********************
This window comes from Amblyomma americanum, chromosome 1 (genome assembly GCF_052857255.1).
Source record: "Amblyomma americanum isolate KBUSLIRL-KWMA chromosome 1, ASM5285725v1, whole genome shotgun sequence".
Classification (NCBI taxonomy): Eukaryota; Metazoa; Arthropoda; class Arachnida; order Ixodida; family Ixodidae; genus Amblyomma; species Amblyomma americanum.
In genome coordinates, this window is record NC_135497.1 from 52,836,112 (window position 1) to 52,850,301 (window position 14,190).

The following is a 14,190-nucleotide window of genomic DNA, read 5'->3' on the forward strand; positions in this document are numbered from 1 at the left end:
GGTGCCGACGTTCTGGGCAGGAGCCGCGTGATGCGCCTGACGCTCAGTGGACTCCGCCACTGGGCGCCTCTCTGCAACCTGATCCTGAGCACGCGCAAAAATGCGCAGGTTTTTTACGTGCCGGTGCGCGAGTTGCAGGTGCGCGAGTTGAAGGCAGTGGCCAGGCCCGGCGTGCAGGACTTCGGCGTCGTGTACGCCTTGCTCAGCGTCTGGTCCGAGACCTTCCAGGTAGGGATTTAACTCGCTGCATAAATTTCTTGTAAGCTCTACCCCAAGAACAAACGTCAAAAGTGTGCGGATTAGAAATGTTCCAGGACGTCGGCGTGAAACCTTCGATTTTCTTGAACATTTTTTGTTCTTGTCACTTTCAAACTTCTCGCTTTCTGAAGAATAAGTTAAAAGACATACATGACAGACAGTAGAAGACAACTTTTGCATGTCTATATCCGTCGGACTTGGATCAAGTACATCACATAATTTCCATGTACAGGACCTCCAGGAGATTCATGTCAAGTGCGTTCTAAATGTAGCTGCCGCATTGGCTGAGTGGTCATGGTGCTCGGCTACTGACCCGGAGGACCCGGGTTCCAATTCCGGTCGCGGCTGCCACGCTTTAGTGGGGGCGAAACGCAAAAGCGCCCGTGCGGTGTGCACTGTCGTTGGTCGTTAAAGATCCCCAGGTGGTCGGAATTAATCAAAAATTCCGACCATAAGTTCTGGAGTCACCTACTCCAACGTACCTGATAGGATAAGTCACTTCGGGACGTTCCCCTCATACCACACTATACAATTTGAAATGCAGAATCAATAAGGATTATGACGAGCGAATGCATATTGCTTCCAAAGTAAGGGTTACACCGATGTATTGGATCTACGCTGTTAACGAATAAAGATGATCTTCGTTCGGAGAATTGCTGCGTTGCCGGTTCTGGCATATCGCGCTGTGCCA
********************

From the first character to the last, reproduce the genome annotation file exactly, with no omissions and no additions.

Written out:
This window comes from Amblyomma americanum, chromosome 1 (genome assembly GCF_052857255.1).
Source record: "Amblyomma americanum isolate KBUSLIRL-KWMA chromosome 1, ASM5285725v1, whole genome shotgun sequence".
Classification (NCBI taxonomy): Eukaryota; Metazoa; Arthropoda; class Arachnida; order Ixodida; family Ixodidae; genus Amblyomma; species Amblyomma americanum.
In genome coordinates, this window is record NC_135497.1 from 52,836,112 (window position 1) to 52,850,301 (window position 14,190).

The following is a 14,190-nucleotide window of genomic DNA, read 5'->3' on the forward strand; positions in this document are numbered from 1 at the left end:
GGTGCCGACGTTCTGGGCAGGAGCCGCGTGATGCGCCTGACGCTCAGTGGACTCCGCCACTGGGCGCCTCTCTGCAACCTGATCCTGAGCACGCGCAAAAATGCGCAGGTTTTTTACGTGCCGGTGCGCGAGTTGCAGGTGCGCGAGTTGAAGGCAGTGGCCAGGCCCGGCGTGCAGGACTTCGGCGTCGTGTACGCCTTGCTCAGCGTCTGGTCCGAGACCTTCCAGGTAGGGATTTAACTCGCTGCATAAATTTCTTGTAAGCTCTACCCCAAGAACAAACGTCAAAAGTGTGCGGATTAGAAATGTTCCAGGACGTCGGCGTGAAACCTTCGATTTTCTTGAACATTTTTTGTTCTTGTCACTTTCAAACTTCTCGCTTTCTGAAGAATAAGTTAAAAGACATACATGACAGACAGTAGAAGACAACTTTTGCATGTCTATATCCGTCGGACTTGGATCAAGTACATCACATAATTTCCATGTACAGGACCTCCAGGAGATTCATGTCAAGTGCGTTCTAAATGTAGCTGCCGCATTGGCTGAGTGGTCATGGTGCTCGGCTACTGACCCGGAGGACCCGGGTTCCAATTCCGGTCGCGGCTGCCACGCTTTAGTGGGGGCGAAACGCAAAAGCGCCCGTGCGGTGTGCACTGTCGTTGGTCGTTAAAGATCCCCAGGTGGTCGGAATTAATCAAAAATTCCGACCATAAGTTCTGGAGTCACCTACTCCAACGTACCTGATAGGATAAGTCACTTCGGGACGTTCCCCTCATACCACACTATACAATTTGAAATGCAGAATCAATAAGGATTATGACGAGCGAATGCATATTGCTTCCAAAGTAAGGGTTACACCGATGTATTGGATCTACGCTGTTAACGAATAAAGATGATCTTCGTTCGGAGAATTGCTGCGTTGCCGGTTCTGGCATATCGCGCTGTGCCA